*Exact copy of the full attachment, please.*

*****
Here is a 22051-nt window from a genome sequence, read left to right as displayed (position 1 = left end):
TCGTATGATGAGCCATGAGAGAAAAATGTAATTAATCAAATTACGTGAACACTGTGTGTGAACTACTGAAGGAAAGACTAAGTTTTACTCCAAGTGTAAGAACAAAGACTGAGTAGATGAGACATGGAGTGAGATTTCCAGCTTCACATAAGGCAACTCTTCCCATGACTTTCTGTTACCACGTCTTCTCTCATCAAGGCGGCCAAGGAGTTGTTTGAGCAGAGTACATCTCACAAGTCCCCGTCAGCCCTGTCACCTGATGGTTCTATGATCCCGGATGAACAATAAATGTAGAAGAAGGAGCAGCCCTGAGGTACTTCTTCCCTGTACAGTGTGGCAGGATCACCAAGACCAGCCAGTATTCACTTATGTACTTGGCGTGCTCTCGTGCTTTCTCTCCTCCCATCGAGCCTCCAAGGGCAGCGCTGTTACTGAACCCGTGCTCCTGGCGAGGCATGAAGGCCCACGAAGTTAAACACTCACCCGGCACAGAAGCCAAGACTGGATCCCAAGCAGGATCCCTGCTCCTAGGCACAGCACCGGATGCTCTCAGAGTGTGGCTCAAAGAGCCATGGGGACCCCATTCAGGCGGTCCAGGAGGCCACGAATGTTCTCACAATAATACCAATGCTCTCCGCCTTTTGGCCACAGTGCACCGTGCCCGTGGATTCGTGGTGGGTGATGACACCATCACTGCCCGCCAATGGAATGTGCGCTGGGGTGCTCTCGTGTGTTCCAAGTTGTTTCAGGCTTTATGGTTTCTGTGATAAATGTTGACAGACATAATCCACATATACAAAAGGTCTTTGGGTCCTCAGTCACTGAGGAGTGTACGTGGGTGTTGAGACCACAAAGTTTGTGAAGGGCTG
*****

Here is a 22051-nt window from a genome sequence, read left to right as displayed (position 1 = left end):
TCGTATGATGAGCCATGAGAGAAAAATGTAATTAATCAAATTACGTGAACACTGTGTGTGAACTACTGAAGGAAAGACTAAGTTTTACTCCAAGTGTAAGAACAAAGACTGAGTAGATGAGACATGGAGTGAGATTTCCAGCTTCACATAAGGCAACTCTTCCCATGACTTTCTGTTACCACGTCTTCTCTCATCAAGGCGGCCAAGGAGTTGTTTGAGCAGAGTACATCTCACAAGTCCCCGTCAGCCCTGTCACCTGATGGTTCTATGATCCCGGATGAACAATAAATGTAGAAGAAGGAGCAGCCCTGAGGTACTTCTTCCCTGTACAGTGTGGCAGGATCACCAAGACCAGCCAGTATTCACTTATGTACTTGGCGTGCTCTCGTGCTTTCTCTCCTCCCATCGAGCCTCCAAGGGCAGCGCTGTTACTGAACCCGTGCTCCTGGCGAGGCATGAAGGCCCACGAAGTTAAACACTCACCCGGCACAGAAGCCAAGACTGGATCCCAAGCAGGATCCCTGCTCCTAGGCACAGCACCGGATGCTCTCAGAGTGTGGCTCAAAGAGCCATGGGGACCCCATTCAGGCGGTCCAGGAGGCCACGAATGTTCTCACAATAATACCAATGCTCTCCGCCTTTTGGCCACAGTGCACCGTGCCCGTGGATTCGTGGTGGGTGATGACACCATCACTGCCCGCCAATGGAATGTGCGCTGGGGTGCTCTCGTGTGTTCCAAGTTGTTTCAGGCTTTATGGTTTCTGTGATAAATGTTGACAGACATAATCCACATATACAAAAGGTCTTTGGGTCCTCAGTCACTGAGGAGTGTACGTGGGTGTTGAGACCACAAAGTTTGTGAAGGGCTG